Universals: The Traveling Jewish Theatre finds common humanity in the stories of Bernard Malamud.
Cat and Crow
Traveling Jewish Theatre does Malamud twice in 'Jewbird' and 'The Magic Barrel'
By Marianne Messina
PULITZER PRIZE–winning author Bernard Malamud baffled some critics by saying, "Every man is a Jew though he may not know it." Certainly, the characters in his short story "The Jewbird" exemplify all manner of humanity. Even though the scraggly-looking, anthropomorphized crow that invites himself into the Cohen household represents the wandering and persecuted Jewish people, he is universal in his opportunism: "The window was open, so the skinny bird flew in. ... That's how it goes. It's open, you're in. Closed, you're out." Making himself the "unwelcome guest" (albeit helpful), this self-identified "Jewbird" named Schultz (Corey Fischer) gets birdseed and asks for herring. "One false move, and he's out on his drumsticks," says Cohen (Max Gordon Moore), who torments the bird, first by hinting about "migratory birds" and later by bringing in a cat.
In the Traveling Jewish Theatre's enactment of Malamud's tale, Tamar Cohn plays a fiendish cat. Front paws perched on the table in her black cat ears and tail, she stares down the crow, licking her chops and twitching her velvety tail. As the crow, Fischer evokes wings using a long, black velvet scarf; skewed black feathers stick randomly from his mop of white hair. Pacing, huddling, Fischer makes the Jewbird both pathetic and magnetic—his drooping beakishness, his flapping hunched wings, his pitiable "sprwaak!" when assaulted.
"The Jewbird" follows "The Magic Barrel" in this two-story presentation called 2 x Malamud. Between stories, Moore makes an amazing transition in becoming the harsh, stout-bellied, cigar-smoking, slick-haired Cohen. He starts out as Leo, a foible-laden, nebbishy rabbinical student in "The Magic Barrel." The reclusive Leo decides that, before he can attain a good congregation, he needs a wife. So he enlists Salzman the marriage broker, or as he later scoffs, "commercial cupid." A helpful pest like Schwartz, Salzman is frazzled, foul-smelling and wearing a coat "too short and tight for him."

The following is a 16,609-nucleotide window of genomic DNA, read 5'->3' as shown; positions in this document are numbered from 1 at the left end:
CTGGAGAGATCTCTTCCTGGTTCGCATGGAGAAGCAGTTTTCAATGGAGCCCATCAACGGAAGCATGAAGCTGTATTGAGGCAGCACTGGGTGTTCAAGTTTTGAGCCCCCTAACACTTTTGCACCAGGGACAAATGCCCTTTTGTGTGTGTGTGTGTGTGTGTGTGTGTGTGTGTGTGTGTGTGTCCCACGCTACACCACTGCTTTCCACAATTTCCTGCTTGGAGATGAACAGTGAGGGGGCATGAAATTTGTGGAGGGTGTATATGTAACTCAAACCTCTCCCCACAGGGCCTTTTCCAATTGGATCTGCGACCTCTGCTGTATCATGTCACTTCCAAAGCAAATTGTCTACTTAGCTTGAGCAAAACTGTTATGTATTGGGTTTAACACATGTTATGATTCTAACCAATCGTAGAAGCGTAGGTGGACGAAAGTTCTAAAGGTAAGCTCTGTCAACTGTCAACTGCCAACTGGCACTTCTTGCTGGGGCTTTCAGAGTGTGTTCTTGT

Unlike theatrical adaptations, the show's innovative "word-for-word" enactments come with built-in ironic humor. Characters refer to themselves in the third person and follow their statements with tags like "He said amiably." Shrewd direction by Joel Mullennix ("Barrel") and Sheila Balter ("Jewbird") exploits the concept further. Narrative lines prompt action, like Salzman sweeping up his crumbs as he says, "When he had finished, he cleaned up the mess." Sentences are parceled out in intriguing ways. For example, "Leo trembled" (Lily); "with rage" (Leo), in a neat division of inner and outer experience.
Though the language rings of storytelling, 2 x Malamud is rich theater all the way, precisely timed and carefully blocked in furnished rooms with framed windows and doorways. That it moves briskly shows Malamud's writing for the lean vehicle that it is. In "The Magic Barrel," Mullennix has Tamar Cohn and Jeri Lynn Cohen (also Lily) convey the passage of time (helped by speedy music) as gossiping neighbors. Sound designer Rex Camphuis has applied Dan Cantrell's music sparsely but purposefully to make frenetic scenes more so, to hurry or suspend time (for poetic images) and to set the mood. For Malamud's more magical imagery, like "violins and lit candles in the sky," the action slows deliberately to clear a gap for tableaux, Cohn and Cohen holding up stick puppets or cutout mobiles. Oddly, there were no kids at this show. Kids would really get it—the enacted storytelling, the accessible magic realism, the rich visual humor. Fischer is a veritable pied piper of expressiveness as both wily marriage broker and whiny Jewbird. And with Malamud's insightful undertones for adults, 2 x Malamud is the substantial family fare most family shows pull off only in the dreams of their marketing teams.
2 X Malamud, a Traveling Jewish Theatre production, plays Wednesday, Saturday–Sunday at 2pm and Thursday and Saturday at 8pm through Aug. 26 at the Mountain View Center for the Performing Arts, 500 Castro St., Mountain View. Tickets are $24–$34. (800.838.3006)
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